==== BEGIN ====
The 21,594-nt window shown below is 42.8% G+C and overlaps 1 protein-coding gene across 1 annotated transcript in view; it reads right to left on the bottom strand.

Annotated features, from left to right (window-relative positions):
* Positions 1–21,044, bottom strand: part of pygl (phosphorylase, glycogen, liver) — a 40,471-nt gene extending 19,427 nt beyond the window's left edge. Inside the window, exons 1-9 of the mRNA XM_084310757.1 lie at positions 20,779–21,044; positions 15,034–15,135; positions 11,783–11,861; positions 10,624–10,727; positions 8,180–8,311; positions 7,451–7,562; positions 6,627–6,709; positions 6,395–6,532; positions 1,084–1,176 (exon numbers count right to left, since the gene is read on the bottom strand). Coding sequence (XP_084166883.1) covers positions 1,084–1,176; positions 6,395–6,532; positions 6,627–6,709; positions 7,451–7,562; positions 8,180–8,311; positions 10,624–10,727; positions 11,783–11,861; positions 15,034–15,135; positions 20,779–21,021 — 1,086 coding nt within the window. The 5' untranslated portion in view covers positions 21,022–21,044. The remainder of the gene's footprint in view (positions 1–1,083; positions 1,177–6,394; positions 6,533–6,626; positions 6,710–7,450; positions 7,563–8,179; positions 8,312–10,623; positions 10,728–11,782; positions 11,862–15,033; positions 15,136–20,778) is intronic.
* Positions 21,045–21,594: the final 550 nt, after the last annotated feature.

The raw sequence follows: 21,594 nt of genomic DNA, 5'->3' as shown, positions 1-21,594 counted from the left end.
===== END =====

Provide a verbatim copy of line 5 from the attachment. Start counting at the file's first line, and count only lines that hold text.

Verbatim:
The raw sequence follows: 21,594 nt of genomic DNA, 5'->3' as shown, positions 1-21,594 counted from the left end.